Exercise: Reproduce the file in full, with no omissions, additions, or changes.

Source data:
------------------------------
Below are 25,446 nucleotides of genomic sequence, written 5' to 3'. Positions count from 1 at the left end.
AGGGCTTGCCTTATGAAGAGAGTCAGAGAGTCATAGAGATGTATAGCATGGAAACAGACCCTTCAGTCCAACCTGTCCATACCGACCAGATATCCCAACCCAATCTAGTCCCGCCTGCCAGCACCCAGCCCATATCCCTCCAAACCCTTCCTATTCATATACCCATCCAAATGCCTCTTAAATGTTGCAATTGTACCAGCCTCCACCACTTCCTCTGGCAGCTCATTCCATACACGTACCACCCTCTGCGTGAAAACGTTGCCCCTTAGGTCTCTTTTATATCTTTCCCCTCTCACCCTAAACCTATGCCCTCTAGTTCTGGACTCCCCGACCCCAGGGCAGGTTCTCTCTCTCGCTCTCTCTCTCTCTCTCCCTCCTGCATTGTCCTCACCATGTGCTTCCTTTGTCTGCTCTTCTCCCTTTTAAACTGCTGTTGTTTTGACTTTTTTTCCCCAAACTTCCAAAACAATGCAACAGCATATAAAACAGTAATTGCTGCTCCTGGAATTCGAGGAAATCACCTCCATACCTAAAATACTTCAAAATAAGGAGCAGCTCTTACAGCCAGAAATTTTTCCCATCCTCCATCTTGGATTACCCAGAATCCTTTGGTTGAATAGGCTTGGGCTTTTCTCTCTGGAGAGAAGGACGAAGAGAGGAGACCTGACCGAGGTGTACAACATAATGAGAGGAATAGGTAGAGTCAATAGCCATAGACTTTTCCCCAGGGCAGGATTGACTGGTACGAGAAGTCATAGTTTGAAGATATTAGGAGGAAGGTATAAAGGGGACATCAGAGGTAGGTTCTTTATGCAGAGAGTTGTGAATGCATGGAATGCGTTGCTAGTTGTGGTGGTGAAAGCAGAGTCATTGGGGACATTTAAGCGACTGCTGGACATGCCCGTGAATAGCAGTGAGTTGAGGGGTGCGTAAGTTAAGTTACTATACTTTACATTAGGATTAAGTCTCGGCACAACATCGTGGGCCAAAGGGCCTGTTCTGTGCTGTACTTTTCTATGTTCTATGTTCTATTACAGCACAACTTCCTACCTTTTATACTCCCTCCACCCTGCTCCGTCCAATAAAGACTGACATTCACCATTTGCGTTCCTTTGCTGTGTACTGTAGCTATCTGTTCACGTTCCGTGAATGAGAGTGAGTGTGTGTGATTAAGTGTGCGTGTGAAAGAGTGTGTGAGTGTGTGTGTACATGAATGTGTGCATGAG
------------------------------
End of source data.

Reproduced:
Below are 25,446 nucleotides of genomic sequence, written 5' to 3'. Positions count from 1 at the left end.
AGGGCTTGCCTTATGAAGAGAGTCAGAGAGTCATAGAGATGTATAGCATGGAAACAGACCCTTCAGTCCAACCTGTCCATACCGACCAGATATCCCAACCCAATCTAGTCCCGCCTGCCAGCACCCAGCCCATATCCCTCCAAACCCTTCCTATTCATATACCCATCCAAATGCCTCTTAAATGTTGCAATTGTACCAGCCTCCACCACTTCCTCTGGCAGCTCATTCCATACACGTACCACCCTCTGCGTGAAAACGTTGCCCCTTAGGTCTCTTTTATATCTTTCCCCTCTCACCCTAAACCTATGCCCTCTAGTTCTGGACTCCCCGACCCCAGGGCAGGTTCTCTCTCTCGCTCTCTCTCTCTCTCTCCCTCCTGCATTGTCCTCACCATGTGCTTCCTTTGTCTGCTCTTCTCCCTTTTAAACTGCTGTTGTTTTGACTTTTTTTCCCCAAACTTCCAAAACAATGCAACAGCATATAAAACAGTAATTGCTGCTCCTGGAATTCGAGGAAATCACCTCCATACCTAAAATACTTCAAAATAAGGAGCAGCTCTTACAGCCAGAAATTTTTCCCATCCTCCATCTTGGATTACCCAGAATCCTTTGGTTGAATAGGCTTGGGCTTTTCTCTCTGGAGAGAAGGACGAAGAGAGGAGACCTGACCGAGGTGTACAACATAATGAGAGGAATAGGTAGAGTCAATAGCCATAGACTTTTCCCCAGGGCAGGATTGACTGGTACGAGAAGTCATAGTTTGAAGATATTAGGAGGAAGGTATAAAGGGGACATCAGAGGTAGGTTCTTTATGCAGAGAGTTGTGAATGCATGGAATGCGTTGCTAGTTGTGGTGGTGAAAGCAGAGTCATTGGGGACATTTAAGCGACTGCTGGACATGCCCGTGAATAGCAGTGAGTTGAGGGGTGCGTAAGTTAAGTTACTATACTTTACATTAGGATTAAGTCTCGGCACAACATCGTGGGCCAAAGGGCCTGTTCTGTGCTGTACTTTTCTATGTTCTATGTTCTATTACAGCACAACTTCCTACCTTTTATACTCCCTCCACCCTGCTCCGTCCAATAAAGACTGACATTCACCATTTGCGTTCCTTTGCTGTGTACTGTAGCTATCTGTTCACGTTCCGTGAATGAGAGTGAGTGTGTGTGATTAAGTGTGCGTGTGAAAGAGTGTGTGAGTGTGTGTGTACATGAATGTGTGCATGAG